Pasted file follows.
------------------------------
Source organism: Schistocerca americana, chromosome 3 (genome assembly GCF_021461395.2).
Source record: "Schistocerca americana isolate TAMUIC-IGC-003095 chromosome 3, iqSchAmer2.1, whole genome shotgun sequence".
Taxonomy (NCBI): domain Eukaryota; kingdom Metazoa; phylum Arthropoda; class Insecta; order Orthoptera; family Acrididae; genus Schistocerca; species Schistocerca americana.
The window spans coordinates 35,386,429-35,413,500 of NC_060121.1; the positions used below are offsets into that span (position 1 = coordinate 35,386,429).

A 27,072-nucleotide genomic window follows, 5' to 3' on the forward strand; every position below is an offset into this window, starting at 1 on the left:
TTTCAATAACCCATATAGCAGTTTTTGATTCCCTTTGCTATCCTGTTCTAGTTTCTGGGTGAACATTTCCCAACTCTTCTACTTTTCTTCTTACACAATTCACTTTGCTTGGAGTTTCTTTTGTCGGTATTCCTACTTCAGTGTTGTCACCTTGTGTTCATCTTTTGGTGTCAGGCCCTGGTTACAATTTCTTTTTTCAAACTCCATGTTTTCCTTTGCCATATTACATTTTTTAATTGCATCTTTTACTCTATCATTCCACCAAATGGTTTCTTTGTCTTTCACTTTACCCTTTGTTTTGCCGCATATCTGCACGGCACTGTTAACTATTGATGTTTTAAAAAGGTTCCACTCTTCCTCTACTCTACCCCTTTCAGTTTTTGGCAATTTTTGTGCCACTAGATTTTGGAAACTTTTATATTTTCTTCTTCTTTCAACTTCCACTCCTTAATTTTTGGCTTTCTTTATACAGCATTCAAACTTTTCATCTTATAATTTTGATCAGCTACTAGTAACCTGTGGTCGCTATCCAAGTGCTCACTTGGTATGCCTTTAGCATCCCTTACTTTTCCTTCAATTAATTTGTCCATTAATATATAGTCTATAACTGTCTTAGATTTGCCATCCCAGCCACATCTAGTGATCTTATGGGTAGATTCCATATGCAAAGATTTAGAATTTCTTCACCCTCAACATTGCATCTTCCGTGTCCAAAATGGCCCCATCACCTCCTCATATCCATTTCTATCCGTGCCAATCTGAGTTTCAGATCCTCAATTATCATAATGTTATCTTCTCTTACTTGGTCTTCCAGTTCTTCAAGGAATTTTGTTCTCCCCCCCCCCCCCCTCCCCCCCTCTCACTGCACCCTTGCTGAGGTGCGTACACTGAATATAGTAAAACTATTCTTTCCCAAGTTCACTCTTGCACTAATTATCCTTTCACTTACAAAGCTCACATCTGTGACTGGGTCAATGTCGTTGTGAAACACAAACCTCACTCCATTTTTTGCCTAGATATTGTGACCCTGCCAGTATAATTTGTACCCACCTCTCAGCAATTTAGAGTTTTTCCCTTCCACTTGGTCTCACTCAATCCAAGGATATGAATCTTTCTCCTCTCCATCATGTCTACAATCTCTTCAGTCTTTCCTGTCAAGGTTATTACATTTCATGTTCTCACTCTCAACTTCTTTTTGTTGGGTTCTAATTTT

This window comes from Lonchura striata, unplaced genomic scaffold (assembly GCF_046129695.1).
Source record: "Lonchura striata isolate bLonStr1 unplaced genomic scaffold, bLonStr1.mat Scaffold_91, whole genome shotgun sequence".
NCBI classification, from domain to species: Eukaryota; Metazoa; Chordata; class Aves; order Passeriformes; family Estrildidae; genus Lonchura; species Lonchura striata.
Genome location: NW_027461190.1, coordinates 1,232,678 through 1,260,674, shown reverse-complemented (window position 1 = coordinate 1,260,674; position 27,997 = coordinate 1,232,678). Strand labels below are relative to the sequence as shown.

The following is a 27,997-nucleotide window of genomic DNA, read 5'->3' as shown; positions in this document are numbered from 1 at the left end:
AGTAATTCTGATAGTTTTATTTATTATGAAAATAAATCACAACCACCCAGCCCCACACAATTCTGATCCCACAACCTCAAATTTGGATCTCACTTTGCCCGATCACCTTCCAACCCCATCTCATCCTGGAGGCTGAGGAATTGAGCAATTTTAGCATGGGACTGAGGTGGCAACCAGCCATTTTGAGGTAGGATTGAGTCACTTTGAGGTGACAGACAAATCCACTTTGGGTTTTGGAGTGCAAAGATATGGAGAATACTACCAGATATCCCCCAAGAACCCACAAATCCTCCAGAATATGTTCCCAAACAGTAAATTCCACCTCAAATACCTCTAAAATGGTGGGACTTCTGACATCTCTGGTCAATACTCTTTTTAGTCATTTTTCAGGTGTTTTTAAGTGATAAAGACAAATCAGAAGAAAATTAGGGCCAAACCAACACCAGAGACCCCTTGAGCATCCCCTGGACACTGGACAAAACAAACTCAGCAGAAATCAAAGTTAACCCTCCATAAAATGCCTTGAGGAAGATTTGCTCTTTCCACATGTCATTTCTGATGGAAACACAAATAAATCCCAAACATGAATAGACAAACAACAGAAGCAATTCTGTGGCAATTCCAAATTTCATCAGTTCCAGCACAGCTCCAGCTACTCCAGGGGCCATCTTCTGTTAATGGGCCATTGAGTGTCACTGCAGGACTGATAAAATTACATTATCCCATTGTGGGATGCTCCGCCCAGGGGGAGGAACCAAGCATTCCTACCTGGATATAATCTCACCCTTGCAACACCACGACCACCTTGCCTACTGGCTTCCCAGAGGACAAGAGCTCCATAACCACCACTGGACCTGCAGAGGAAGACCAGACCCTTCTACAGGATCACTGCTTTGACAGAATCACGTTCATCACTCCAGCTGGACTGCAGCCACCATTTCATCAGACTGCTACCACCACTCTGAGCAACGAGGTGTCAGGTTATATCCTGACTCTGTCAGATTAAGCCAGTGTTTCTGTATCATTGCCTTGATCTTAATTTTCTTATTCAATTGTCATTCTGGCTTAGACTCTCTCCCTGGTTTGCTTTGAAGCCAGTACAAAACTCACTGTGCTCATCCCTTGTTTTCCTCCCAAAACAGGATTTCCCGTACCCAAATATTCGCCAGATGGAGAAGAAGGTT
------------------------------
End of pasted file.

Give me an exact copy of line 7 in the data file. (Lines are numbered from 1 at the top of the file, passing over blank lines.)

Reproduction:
This window comes from Lonchura striata, unplaced genomic scaffold (assembly GCF_046129695.1).